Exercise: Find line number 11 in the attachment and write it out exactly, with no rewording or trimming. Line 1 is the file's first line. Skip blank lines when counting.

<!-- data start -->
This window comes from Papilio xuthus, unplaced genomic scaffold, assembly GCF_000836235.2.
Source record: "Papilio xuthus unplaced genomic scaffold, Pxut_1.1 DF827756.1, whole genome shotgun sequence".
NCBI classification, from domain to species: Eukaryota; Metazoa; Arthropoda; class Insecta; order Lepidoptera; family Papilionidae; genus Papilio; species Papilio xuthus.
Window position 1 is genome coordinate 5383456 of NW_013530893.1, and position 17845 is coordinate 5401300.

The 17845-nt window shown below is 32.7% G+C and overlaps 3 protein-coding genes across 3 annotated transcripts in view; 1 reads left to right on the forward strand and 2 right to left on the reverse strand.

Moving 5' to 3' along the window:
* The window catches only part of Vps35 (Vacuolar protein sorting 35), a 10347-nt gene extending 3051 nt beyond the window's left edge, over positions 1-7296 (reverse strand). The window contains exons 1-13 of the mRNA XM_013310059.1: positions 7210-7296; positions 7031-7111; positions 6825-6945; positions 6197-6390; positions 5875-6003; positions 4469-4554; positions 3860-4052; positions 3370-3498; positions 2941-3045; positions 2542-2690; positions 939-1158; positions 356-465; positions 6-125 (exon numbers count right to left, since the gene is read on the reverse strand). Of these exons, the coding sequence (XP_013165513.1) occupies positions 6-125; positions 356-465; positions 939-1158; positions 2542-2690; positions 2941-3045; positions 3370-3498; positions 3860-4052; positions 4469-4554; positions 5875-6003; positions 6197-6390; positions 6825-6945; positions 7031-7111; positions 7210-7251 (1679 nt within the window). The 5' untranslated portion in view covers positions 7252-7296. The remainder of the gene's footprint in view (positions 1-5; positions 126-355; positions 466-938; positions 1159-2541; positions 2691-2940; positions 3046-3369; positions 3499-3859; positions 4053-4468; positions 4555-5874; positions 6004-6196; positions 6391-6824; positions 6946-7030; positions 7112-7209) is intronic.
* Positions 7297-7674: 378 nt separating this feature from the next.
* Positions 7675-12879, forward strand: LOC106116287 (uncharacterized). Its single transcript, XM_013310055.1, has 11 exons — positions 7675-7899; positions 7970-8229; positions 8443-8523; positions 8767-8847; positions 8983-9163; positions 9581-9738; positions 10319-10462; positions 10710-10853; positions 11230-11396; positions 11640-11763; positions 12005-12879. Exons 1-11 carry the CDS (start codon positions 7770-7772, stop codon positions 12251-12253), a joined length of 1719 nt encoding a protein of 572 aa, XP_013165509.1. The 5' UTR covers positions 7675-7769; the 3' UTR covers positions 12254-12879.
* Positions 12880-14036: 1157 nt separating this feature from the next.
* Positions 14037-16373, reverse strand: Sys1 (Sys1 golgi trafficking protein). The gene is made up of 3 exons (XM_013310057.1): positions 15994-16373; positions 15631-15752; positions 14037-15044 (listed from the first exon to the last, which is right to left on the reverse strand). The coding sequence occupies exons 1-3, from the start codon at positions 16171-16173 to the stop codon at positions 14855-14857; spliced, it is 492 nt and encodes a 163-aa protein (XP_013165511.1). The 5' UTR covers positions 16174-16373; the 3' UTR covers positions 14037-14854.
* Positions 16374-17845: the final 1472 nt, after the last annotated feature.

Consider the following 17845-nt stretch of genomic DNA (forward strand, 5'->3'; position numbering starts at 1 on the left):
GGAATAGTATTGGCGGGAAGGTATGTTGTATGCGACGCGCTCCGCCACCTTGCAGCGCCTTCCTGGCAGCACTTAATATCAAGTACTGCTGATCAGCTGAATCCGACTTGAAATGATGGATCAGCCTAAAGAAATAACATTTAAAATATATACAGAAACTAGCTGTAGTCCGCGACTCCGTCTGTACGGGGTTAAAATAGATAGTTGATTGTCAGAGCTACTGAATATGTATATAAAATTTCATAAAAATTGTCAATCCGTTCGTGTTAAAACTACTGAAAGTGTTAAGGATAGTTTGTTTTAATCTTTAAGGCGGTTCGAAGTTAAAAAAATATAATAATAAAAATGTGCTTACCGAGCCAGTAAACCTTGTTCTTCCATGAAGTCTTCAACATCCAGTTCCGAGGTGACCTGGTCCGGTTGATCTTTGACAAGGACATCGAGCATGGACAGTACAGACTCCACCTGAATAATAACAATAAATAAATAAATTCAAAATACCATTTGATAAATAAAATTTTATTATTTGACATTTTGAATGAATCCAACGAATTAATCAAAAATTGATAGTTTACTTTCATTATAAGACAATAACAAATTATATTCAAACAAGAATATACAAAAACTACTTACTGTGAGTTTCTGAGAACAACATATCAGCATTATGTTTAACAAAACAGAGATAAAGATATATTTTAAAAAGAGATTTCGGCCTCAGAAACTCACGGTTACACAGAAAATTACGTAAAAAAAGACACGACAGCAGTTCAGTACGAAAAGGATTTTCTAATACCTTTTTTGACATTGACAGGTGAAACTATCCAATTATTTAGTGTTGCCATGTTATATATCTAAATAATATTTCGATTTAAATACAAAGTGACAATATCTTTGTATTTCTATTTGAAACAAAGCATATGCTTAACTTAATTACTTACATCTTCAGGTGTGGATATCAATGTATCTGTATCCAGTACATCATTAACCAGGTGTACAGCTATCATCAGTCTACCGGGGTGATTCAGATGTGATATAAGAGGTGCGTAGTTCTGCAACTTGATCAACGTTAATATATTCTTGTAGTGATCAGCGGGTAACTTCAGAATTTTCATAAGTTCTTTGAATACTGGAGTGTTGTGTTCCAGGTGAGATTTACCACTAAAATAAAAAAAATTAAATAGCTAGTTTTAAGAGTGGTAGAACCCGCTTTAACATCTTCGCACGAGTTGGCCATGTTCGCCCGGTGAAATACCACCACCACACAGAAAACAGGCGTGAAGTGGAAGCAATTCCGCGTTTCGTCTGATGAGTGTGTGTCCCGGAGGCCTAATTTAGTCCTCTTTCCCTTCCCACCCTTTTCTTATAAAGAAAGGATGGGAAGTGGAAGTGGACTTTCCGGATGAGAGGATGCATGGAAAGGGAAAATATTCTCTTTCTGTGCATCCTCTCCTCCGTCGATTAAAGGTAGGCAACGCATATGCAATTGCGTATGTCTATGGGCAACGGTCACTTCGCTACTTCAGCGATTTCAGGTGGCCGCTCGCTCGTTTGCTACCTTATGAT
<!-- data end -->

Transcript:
* Positions 14037-16373, reverse strand: Sys1 (Sys1 golgi trafficking protein). The gene is made up of 3 exons (XM_013310057.1): positions 15994-16373; positions 15631-15752; positions 14037-15044 (listed from the first exon to the last, which is right to left on the reverse strand). The coding sequence occupies exons 1-3, from the start codon at positions 16171-16173 to the stop codon at positions 14855-14857; spliced, it is 492 nt and encodes a 163-aa protein (XP_013165511.1). The 5' UTR covers positions 16174-16373; the 3' UTR covers positions 14037-14854.